Schumer Floor Remarks Calling On The Senate To Hold January Hearings On President-Elect Joe Biden’s Impressive Slate Of Cabinet NomineesDecember 1, 2020
Washington, D.C. — Senate Democratic Leader Chuck Schumer (D-NY) today spoke on the Senate floor regarding the need to hold hearings for President-elect Biden’s qualified and experienced Cabinet nominees in January immediately after the Georgia Senate elections. Below are Senator Schumer’s remarks, which can also be viewed here:
President-elect Biden continues to roll out an impressive slate of candidates he intends to nominate to his cabinet and other key administrative positions.
They provide an incredibly stark contrast to the caliber of the nominees the Senate considered over the past four years. Not only are President-elect Biden’s nominees exceptionally qualified and familiar with the institutions to which they’re nominated, but they have a broad range of backgrounds and experiences—they actually look like America.
Today, I’ll be meeting with President-elect Biden’s intended Secretary of State, Tony Blinken, and his intended Director of National Intelligence, Avril Haines, who is the first woman to be nominated to serve in that position.
Like most Americans are doing these days, our meeting will take place over a video chat, and I am looking forward to asking both Mr. Blinken and Ms. Haines about their views on a range of issues concerning American diplomacy, foreign policy, and national security, and how to repair some of the damage to America’s reputation and relationships abroad.
Now, after all we went through over the past four years, I would expect that almost all of President-elect Biden’s nominees would be widely acceptable to the Senate. After all, Senate Republicans confirmed several Trump appointees who lacked the necessary qualifications, who were mired in ethics scandals, and who made outrageous and inflammatory comments in the past.
Republican Senators often argued that a president deserves broad deference when it comes to their cabinet and official appointments, and blew past controversies that would in almost any other time be disqualifying. President-elect Biden’s nominees, of course, are in a different universe.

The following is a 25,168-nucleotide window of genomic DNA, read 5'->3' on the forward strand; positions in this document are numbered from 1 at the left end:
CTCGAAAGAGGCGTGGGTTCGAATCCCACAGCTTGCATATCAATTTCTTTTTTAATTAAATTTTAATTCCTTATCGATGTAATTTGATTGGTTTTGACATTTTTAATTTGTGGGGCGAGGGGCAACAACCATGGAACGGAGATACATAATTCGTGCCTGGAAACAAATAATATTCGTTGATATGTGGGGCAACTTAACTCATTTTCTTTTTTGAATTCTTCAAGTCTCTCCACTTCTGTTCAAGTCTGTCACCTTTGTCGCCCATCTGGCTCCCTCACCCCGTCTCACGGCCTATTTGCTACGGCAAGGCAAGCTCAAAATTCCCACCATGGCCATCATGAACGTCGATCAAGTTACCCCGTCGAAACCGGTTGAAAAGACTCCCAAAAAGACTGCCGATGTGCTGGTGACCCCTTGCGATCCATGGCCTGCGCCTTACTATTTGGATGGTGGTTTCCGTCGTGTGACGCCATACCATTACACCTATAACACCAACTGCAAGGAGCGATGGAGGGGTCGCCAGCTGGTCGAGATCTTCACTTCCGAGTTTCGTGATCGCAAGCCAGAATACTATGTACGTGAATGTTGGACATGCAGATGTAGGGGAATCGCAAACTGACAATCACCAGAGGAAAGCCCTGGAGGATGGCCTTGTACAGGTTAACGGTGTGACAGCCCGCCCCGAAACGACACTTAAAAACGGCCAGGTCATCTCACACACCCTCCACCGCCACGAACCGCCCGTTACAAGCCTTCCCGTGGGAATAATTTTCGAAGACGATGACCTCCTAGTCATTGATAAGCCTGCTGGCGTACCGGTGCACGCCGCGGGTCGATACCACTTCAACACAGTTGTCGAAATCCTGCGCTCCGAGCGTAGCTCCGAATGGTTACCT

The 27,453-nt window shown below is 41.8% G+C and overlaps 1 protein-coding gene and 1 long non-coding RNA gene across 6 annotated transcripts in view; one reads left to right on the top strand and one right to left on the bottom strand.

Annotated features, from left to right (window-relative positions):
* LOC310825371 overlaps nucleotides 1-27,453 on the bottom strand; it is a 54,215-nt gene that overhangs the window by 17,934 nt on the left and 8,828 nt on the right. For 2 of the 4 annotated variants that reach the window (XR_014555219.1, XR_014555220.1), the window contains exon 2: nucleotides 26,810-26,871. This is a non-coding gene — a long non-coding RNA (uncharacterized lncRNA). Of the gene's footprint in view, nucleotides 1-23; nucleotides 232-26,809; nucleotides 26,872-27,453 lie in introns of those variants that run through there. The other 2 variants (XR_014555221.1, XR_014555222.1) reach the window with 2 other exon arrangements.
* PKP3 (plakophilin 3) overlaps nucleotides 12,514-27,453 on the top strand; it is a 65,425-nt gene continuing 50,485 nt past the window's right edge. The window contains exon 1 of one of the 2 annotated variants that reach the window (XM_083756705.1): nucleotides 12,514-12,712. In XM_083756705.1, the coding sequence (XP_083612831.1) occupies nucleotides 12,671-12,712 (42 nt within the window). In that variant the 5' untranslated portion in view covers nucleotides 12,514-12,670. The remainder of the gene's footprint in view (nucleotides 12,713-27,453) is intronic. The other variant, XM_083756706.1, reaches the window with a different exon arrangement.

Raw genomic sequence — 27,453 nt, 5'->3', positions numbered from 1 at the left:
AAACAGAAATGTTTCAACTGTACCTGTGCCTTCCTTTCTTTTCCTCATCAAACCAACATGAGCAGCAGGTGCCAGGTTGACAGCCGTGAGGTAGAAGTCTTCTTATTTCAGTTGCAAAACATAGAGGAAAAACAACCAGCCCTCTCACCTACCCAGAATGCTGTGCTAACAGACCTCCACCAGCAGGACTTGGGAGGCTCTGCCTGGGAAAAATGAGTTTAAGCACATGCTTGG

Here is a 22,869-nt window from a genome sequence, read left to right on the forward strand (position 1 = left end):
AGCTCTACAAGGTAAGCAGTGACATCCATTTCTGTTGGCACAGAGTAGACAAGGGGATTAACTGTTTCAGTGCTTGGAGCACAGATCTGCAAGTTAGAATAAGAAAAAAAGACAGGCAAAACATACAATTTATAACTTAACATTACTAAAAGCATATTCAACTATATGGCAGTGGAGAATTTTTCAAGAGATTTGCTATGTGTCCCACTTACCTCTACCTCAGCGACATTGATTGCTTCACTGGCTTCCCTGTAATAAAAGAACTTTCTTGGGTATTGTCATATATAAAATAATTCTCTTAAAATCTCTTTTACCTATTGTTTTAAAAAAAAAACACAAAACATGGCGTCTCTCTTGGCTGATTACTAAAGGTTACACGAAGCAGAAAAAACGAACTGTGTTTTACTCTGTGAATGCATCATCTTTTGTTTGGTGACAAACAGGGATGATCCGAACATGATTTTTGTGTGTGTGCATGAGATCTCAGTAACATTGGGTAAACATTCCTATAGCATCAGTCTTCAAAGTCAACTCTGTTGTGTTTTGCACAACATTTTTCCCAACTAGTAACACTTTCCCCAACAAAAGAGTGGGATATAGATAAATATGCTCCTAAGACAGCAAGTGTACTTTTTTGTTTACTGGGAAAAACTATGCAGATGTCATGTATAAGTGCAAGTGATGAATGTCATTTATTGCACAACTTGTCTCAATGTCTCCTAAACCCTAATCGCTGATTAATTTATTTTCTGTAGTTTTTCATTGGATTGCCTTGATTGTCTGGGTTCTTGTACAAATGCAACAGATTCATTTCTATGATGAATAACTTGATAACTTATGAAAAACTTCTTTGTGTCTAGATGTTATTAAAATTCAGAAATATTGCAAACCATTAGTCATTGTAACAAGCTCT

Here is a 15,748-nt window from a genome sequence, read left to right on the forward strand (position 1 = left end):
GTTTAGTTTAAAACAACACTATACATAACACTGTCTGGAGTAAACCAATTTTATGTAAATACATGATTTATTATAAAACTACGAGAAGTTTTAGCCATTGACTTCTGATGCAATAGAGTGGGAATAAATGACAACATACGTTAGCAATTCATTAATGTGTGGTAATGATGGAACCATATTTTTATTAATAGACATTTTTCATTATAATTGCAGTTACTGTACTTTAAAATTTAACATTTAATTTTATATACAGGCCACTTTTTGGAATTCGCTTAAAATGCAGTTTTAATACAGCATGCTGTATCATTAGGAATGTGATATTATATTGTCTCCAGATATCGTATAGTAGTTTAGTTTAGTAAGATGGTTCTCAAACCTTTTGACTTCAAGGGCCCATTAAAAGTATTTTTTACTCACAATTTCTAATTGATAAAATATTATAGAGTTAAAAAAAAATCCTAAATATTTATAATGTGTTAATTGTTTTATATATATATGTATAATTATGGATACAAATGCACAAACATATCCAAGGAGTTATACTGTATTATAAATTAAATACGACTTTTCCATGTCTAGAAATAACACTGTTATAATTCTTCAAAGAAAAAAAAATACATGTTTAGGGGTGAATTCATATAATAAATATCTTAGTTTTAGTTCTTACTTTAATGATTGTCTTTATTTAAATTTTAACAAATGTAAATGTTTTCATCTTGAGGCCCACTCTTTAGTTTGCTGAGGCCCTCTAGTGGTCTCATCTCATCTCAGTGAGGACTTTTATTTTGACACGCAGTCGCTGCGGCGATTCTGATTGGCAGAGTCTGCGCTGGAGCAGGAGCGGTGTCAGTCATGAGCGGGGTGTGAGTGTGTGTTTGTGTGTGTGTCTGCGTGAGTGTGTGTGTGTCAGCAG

Well, we’re already starting to see the switch flip now that President-elect Biden is naming the names.
To take just one example, Senate Republicans reacted to the historic nomination of Neera Tanden to run the Office of Management and Budget by calling her “radioactive,” a “nut-job,” and expressing alarm over some critical tweets in the past.
After spending four years pretending that they didn’t see the latest insane tweet from President Trump, Senate Republicans seem to have found a newfound interest in the twitter feeds of President-elect Biden’s cabinet selections.
With respect to the Office of Management and Budget specifically, Senate Republicans lined up to confirm the previous OMB Director, Russell Vought, after he was at the heart of the scandal that led to President Trump’s impeachment—withholding security aid to an ally at war, Ukraine.
If Senate Republicans are worried about someone with a partisan background at OMB, perhaps they shouldn’t have voted to confirm Russell Vought, who used to work not just at the Heritage Foundation, but for its partisan advocacy arm.
If Senate Republicans are concerned about someone who made controversial comments running OMB, perhaps they shouldn’t have confirmed Russell Vought, who once said that “Muslims do not simply have a deficient theology. They do not know God because they have rejected Jesus Christ his Son, and they stand condemned.”
That was the previous OMB director, condemning an entire religion. The Republican majority confirmed him despite these inflammatory comments and despite his conduct as an interim director and despite his career as a partisan warrior.
But a few critical tweets about substantive, policy positions have caused Senate Republicans to label Ms. Tanden’s nomination “radioactive.” Spare us the hyperbole. Ms. Tanden, we all know, is an eminently qualified nominee who would be the first woman of color to ever run the Office of Management and Budget.
As Biden continues to name his team, I’m sure we’ll hear some more of these overblown complaints from Republican Senators. But after the caliber of nominees that this Republican majority confirmed over the past four years, it will be impossible—impossible—to take them seriously.
The Senate committees should prepare to hold hearings on President-elect Biden’s nominees, in January, immediately after the Georgia elections. Let me say that again. The Senate committees should prepare to hold hearings on President-elect Biden’s nominees, in January, immediately after the Georgia elections.
That’s customary for a new president. The Senate holds several hearings in January so that key cabinet officials can be confirmed on January 20th and shortly thereafter. That’s what the Senate did for President Trump and President Obama. That’s what the Senate must do for President-elect Biden as well.